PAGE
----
Tax Time is here…What changed, how will it impact your tax return?

Don’t you feel Income Taxes are the hardest subject in the world to understand? That is exactly what Albert Einstein said way back when: “The hardest thing in the world to understand is income taxes” – Albert Einstein.  Taxes have gotten more complicated since then – most are dazed and confused when it comes to their tax returns, so I thought it would be helpful to provide some insight on 2015 IRS Tax code and provide a quick reference guide for tax preparation.

General Tax Updates

Tax Bracket Adjustment – The 2015 tax bracket has been updated to reflect 1.6% increase factoring inflation. The top 1% of high income earners including individuals with over $413K in Taxable income will be paying out 39.6% income tax on their Gross Taxable Income.

Changes to Standard Deduction – The standard deduction amount has increased from prior year.

$6,300 for Single / Married Filing Separate Taxpayers

$12,600 for Married Filing Jointly

$9,250 for Head of Household

 

Alternative Minimum Tax – The alternative minimum tax was set to limit tax breaks for Americans looking to reduce their overall tax bill. As of 2015, the AMT income exemption for taking this tax break is set for individuals who earn over $53,600 and married filing jointly couples at $83,400 in taxable income.

 

2015 IRS tax brackets, standard deductions, and personal exemptions

Tax Rate Single Married/Joint & Widow(er) Married/Separate Head of Household
10% $1 – $9,225 $1 – $18,450 $1 – $9,225 $1 – $13,150
15% $9,226 – $37,450 $18,451 – $74,900 $9,226 – $37,450 $13,151 – $50,200
25% $37,451 – $90,750 $74,901 – $151,200 $37,451 – $75,600 $50,201 – $129,600
28% $90,751 – $189,300 $151,201 – $230,450 $75,601 – $115,225 $129,601 – $209,850
33% $189,301 – $411,500 $230,451 – $411,500 $115,226 – $205,750 $209,851 – $411,500
35% $411,501 – $413,200 $411,501 – $464,850 $205,751 – $232,425 $411,501 – $439,200
39.60% over $413,200 over $464,850 over $232,425 over $439,200
Standard Deduction $6,300 $12,600 $6,300 $9,250
Personal Exemption $4,000

 

Healthcare Tax Updates

 

Affordable Care Act (ACA) Penalty – The ACA penalty has increased in 2015. The fee for not having health coverage in 2015 is the greater of:

 

  • 2 percent of your yearly household income. (Only the amount of income above the tax filing threshold, about $10,150 for an individual, is used to calculate the penalty.) Or,
  • $325 per person, ($162.50 per child under 18). The maximum penalty per family using this method is $975.

 

Health Expense Account (HSAs & FSAs) changes – Individuals who have a Health Savings Account (HSA) in 2015, the contribution limit has been raised to $3,350 for the single plan and $6,650 for the family plan.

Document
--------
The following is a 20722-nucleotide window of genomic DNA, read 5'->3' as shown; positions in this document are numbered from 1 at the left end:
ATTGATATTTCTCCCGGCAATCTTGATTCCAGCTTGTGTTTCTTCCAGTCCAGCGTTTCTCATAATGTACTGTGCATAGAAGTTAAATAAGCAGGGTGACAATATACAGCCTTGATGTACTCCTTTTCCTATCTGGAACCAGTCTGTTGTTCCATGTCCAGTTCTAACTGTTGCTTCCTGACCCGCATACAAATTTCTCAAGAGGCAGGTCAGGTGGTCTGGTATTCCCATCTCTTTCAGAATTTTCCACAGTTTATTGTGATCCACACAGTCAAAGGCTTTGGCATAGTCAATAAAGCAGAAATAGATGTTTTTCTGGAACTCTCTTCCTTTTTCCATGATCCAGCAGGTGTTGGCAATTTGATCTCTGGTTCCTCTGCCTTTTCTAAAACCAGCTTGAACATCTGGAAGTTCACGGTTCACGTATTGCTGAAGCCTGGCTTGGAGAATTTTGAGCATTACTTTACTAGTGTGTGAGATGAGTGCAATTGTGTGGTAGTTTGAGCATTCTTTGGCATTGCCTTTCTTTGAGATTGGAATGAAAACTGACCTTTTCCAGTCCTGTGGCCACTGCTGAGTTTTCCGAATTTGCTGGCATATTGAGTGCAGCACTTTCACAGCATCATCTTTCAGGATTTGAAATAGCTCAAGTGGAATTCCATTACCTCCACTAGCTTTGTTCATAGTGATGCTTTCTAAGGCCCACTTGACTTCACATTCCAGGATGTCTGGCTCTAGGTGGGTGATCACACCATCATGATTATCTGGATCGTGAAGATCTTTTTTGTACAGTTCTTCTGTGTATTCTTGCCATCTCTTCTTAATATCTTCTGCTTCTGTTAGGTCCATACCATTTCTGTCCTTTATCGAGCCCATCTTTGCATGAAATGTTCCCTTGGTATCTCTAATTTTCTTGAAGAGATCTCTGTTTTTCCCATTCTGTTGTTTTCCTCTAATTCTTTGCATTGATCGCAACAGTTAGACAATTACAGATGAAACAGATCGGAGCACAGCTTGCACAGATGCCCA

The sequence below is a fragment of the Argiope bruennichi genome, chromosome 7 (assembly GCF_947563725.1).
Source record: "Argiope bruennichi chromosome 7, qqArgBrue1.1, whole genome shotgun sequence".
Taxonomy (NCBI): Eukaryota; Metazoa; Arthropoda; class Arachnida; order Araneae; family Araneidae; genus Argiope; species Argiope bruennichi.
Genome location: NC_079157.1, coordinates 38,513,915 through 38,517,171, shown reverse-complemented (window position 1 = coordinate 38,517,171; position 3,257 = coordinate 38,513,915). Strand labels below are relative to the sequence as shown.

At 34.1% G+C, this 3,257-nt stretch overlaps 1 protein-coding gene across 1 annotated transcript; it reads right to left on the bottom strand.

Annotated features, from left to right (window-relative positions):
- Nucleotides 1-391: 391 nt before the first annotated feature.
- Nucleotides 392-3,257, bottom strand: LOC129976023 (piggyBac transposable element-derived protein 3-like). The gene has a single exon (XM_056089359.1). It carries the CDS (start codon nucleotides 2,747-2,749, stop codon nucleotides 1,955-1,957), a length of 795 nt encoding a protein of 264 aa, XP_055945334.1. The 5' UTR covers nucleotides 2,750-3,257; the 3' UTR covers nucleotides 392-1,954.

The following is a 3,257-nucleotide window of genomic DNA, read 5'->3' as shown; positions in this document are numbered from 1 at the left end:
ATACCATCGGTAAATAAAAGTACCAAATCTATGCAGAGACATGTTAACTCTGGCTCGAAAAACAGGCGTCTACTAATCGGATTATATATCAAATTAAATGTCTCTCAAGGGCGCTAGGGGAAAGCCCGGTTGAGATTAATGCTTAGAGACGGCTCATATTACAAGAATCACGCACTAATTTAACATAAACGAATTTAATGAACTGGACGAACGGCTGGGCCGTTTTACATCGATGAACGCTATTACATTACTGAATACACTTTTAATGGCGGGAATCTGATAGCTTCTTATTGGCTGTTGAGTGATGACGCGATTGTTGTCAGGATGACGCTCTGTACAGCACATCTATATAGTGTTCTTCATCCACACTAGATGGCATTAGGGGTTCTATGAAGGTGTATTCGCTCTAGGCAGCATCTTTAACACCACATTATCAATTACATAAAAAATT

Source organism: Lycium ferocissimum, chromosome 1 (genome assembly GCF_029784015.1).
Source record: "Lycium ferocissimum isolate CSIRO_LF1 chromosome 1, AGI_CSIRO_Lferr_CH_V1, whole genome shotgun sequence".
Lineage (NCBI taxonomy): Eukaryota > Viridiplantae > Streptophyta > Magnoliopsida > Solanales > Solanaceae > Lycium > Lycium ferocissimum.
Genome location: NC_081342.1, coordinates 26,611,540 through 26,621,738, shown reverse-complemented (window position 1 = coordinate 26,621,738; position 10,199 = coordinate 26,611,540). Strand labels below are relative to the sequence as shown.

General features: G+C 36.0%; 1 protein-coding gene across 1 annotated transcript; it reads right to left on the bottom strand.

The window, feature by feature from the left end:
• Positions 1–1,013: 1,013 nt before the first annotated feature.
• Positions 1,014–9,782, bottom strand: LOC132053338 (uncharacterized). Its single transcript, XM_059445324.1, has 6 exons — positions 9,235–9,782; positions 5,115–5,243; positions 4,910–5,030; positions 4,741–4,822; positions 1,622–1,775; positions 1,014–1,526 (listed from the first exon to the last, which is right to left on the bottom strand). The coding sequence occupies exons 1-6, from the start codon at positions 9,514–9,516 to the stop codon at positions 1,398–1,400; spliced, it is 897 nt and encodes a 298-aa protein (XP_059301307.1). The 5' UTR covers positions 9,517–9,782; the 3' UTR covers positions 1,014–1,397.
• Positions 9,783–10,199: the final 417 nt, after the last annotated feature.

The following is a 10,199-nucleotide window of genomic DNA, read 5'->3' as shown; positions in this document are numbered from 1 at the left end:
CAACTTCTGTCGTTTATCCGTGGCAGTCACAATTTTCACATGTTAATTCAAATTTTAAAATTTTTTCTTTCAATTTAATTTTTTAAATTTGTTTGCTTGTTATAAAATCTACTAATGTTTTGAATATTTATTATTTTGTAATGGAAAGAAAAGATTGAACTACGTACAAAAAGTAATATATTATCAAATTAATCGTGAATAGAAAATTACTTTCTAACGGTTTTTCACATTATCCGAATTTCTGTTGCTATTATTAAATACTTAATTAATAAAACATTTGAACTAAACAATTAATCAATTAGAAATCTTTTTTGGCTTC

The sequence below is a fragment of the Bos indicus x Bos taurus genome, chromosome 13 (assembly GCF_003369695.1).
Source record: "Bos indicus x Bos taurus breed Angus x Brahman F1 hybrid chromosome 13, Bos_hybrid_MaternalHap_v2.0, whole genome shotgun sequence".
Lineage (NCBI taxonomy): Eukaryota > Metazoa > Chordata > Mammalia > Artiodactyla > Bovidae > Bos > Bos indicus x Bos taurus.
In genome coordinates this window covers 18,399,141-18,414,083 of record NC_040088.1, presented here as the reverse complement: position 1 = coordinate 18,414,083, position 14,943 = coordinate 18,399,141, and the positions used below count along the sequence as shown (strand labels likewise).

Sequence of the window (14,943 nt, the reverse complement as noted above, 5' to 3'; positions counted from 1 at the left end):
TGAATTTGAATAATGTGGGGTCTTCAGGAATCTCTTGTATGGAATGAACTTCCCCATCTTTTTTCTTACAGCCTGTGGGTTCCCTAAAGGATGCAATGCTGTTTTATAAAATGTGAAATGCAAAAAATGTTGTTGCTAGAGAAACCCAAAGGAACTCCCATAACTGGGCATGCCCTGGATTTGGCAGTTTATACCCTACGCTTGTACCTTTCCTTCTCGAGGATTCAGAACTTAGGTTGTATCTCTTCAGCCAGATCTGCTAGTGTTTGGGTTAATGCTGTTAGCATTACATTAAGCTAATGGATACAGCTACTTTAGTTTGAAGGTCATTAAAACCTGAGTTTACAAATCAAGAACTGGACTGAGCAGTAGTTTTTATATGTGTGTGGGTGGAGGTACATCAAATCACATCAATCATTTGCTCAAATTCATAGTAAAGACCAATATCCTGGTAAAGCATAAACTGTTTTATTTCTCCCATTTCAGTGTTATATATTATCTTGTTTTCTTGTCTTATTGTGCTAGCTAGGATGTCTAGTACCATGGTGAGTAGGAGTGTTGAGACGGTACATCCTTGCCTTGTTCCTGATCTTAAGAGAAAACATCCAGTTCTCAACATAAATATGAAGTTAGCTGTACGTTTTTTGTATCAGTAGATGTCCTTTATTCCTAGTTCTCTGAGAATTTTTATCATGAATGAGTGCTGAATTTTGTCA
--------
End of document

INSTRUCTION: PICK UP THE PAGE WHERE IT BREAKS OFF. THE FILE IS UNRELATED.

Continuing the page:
In addition, the Health Savings Account (HSA) has three major tax savings:

  • Contributions are tax deductible
  • Growth of the HSA (outside of contributions) are tax-free
  • Withdrawals are tax-free if used to pay for medical expenses

 

On the other side, for those individuals who opted to use a Flexible Spending Account (FSA), you will also receive an increase in the total contributions limit to equate to $2,550, up $50 from 2014 that is required to be spent in the 2015 plan year.

 

Retirement Plan Updates

 

401(K) Contribution Limits – In 2015, employees can now contribute up to $18,000, which is up from the $17,500 limit imposed in 2014. In addition to the increase in 401(k) contributions, there is also the increase in catch-up contributions for individuals who are age 50 or over at the end of the calendar year. For 2015, the total catch-up contributions equate to $6,000 per person and are allowed under a 401(k), 403(b), SARSEP, and governmental 457(b) plans.

 

Limitation on IRA rollovers – As of 2015, you are limited to one indirect rollover from your IRA account to another IRA account per year. With an indirect rollover, a plan participant is allowed to withdraw (through a distribution) all of their retirement balance without taking on a penalty if they decide to enroll the balance into a new IRA account. Due to the 2015 change, indirect rollovers are now only allowed to be performed once a year.

 

However, if you want to transfer your IRA balances through a direct rollover, i.e., trustee to trustee, then there are no limitations on how many times this can occur. As long as your retirement balance stays out of your hands during the transfer (i.e., direct rollover), you can perform this process as many times as you like.

 

The Saver’s Credit (Retirement Savings Contributions Credit) – Low and moderate income workers are provided an additional tax credit to help them save for retirement. According to the IRS, the saver’s credit helps offset part of the first $2,000 workers voluntarily contribute to IRAs and 401(k) plans and similar workplace retirement programs.

 

In 2015, the saver’s credit increased by $1,000 for married-filing-jointly couples who make less than $61,000. The credit was also increased by $500 for individual taxpayers with incomes less than $30,500.

 

Other 2015 Tax Changes

 

  • The personal exemption for Tax Year 2015 rises to $4,000.
  • The 2015 maximum Earned Income Credit amount is $6,242 for taxpayers filing jointly who have three or more qualifying children, up from a total of $6,143 for Tax Year 2014.
  • Estates of decedents who die during 2015 have a basic exclusion amount of $5,430,000, up from a total of $5,340,000 for estates of decedents who died in 2014.
  • Under the small business healthcare tax credit, the maximum credit is phased out based on the employer’s number of full-time equivalent employees in excess of 10 and the employer’s average annual wages in excess of $25,800 for Tax Year 2015, up from $25,400 for 2014.
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